The 32-year-old loose forward is now playing for Racing 92 in Paris, and despite battling with the cold northern winter and French language, he still aims to make his presence felt on the pitch.
Kolisi is now an icon off it too, and during an video interview with former Scotland lock Jim Hamilton aired on the RugbyPass website this week, he spoke about how he spent time with the likes of Roger Federer, Rafael Nadal, Bill Gates and Jurgen Klopp in recent years.
But the former Stormers and Sharks flank, who earned his 83rd Test cap in the 12-11 World Cup final triumph over the All Blacks in October, wants to continue playing international rugby – with the first Bok Test of 2024 against Ireland at Loftus Versfeld on July 6 – despite being in such demand outside of the rugby pitch as well.
However, he also gave an insight into the kinds of projects he aims to tackle after his career ends.
“It’s all about how good I’m playing – that’s it. Right now, all I’m thinking about is playing well here at Racing, and hopefully winning a title,” Kolisi told Hamilton.
“And hopefully putting on that Springbok jersey again. That’s it: that’s all that’s in my head right now.
“I want to work for my foundation – that’s what I want to do. I want to do speaking … I want to talk, I want to encourage people. I want to sit with businesses. I love fashion too. I’ve got a brand called Freedom of Movement (FOM) – it’s not my brand, I am part of the brand, and we are going to bring it to the UK.
“But I definitely want to make an impact in people’s lives. I want to help the women’s game, to be honest. I think more men like us as rugby players need to support women’s rugby in the same way that they support us.
“Speaking to sponsors, how do the girls not have their own boots? They are playing at the same level as us, working harder than us – and having to go to work and still play rugby. I don’t believe that’s right.”*
Kolisi was asked about the impact of the 2023 World Cup title, and he explained how the Boks try to provide hope to ordinary South Africans.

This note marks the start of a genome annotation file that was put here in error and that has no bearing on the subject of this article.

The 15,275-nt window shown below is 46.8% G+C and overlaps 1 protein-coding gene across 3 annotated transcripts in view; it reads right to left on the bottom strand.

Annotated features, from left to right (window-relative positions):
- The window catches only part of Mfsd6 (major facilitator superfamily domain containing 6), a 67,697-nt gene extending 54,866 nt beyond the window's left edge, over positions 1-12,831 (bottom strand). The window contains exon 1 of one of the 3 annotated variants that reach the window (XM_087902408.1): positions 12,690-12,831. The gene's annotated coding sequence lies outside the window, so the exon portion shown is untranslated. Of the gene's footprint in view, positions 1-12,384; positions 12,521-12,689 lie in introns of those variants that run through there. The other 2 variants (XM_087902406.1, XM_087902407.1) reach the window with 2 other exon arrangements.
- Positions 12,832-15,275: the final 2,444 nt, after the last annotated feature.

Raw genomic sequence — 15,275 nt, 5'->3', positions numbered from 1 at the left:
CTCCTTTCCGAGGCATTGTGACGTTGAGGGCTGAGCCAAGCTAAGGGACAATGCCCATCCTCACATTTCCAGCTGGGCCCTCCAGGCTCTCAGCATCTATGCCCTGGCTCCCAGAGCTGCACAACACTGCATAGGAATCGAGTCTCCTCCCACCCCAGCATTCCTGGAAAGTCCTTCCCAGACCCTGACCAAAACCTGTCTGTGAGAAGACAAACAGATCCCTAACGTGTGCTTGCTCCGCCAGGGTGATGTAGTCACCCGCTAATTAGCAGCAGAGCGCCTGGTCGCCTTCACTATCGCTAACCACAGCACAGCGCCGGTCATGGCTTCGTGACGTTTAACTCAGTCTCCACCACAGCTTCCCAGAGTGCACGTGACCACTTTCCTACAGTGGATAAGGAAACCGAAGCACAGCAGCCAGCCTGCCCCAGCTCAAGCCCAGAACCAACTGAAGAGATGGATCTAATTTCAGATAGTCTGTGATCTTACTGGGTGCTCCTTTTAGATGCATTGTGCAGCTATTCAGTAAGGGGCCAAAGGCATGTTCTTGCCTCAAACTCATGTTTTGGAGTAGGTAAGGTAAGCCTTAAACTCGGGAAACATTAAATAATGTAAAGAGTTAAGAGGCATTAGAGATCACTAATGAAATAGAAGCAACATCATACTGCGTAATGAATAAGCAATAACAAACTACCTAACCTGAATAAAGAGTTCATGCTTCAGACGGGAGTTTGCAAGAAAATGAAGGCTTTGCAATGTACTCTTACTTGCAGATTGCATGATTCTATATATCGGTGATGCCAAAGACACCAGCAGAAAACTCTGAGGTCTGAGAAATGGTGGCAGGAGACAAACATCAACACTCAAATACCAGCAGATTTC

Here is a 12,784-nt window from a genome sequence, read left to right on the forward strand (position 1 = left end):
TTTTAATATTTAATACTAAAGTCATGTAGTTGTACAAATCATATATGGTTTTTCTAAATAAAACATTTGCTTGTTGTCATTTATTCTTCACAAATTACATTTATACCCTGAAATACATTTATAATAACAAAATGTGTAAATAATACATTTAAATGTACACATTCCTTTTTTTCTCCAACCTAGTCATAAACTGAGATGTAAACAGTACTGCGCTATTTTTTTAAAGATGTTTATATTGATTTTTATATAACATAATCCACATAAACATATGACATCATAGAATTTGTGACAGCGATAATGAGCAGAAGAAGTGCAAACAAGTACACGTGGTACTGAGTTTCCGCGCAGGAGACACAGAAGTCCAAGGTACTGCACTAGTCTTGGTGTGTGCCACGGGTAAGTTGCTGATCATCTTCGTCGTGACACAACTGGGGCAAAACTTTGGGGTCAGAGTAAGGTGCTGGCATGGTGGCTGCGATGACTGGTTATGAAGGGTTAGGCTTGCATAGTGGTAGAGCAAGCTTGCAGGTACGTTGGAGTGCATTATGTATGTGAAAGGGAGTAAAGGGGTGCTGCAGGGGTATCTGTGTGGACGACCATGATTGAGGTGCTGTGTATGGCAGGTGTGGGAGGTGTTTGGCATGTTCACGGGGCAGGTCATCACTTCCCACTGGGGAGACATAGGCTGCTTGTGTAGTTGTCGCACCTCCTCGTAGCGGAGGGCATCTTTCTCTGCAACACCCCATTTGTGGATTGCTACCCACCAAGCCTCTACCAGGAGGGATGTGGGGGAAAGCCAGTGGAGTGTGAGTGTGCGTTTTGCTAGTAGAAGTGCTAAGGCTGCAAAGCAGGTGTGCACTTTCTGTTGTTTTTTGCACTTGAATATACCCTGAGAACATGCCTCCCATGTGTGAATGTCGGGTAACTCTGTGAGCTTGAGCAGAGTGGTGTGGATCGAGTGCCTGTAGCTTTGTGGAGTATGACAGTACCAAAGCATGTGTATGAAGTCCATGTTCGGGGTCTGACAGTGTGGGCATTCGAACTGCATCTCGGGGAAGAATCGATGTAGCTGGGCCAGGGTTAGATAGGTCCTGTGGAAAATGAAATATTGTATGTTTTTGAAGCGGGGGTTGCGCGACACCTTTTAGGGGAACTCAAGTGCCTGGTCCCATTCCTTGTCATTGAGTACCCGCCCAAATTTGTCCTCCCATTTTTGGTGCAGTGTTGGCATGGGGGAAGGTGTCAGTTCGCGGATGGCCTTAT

He spoke glowingly about Bok boss Rassie Erasmus’ ability to provide perspective to the players in that regard, and how Erasmus had embraced the concept of transformation in the sport and wanting to make the side more representative of the country’s people.
Kolisi added that Erasmus also held him to high standards, and that he didn’t mind when he was taken off early in the second half of matches.
“When guys get subbed – I get subbed at 45 minutes sometimes – I know why: because I’m not as effective as I usually am. Then Kwagga (Smith) will come in, and they win the game. It doesn’t mean I like it, but I’m comfortable enough to know the team is more important. I think that was the difference between us and others (at the World Cup),” he said.
“Some players would get p ***** off when they’re subbed off early. But we’ve had hard conversations as a group. That’s what I really enjoy, when we have honest and serious conversations. You get hurt, but you don’t take it to heart, you move on the next day.”
Kolisi scored his first try for Racing a few weeks ago in a 48-26 Champions Cup win over Cardiff, and explained that life in Paris was growing on him.
“It’s a big difference – two different worlds, coming here. But I am enjoying it.”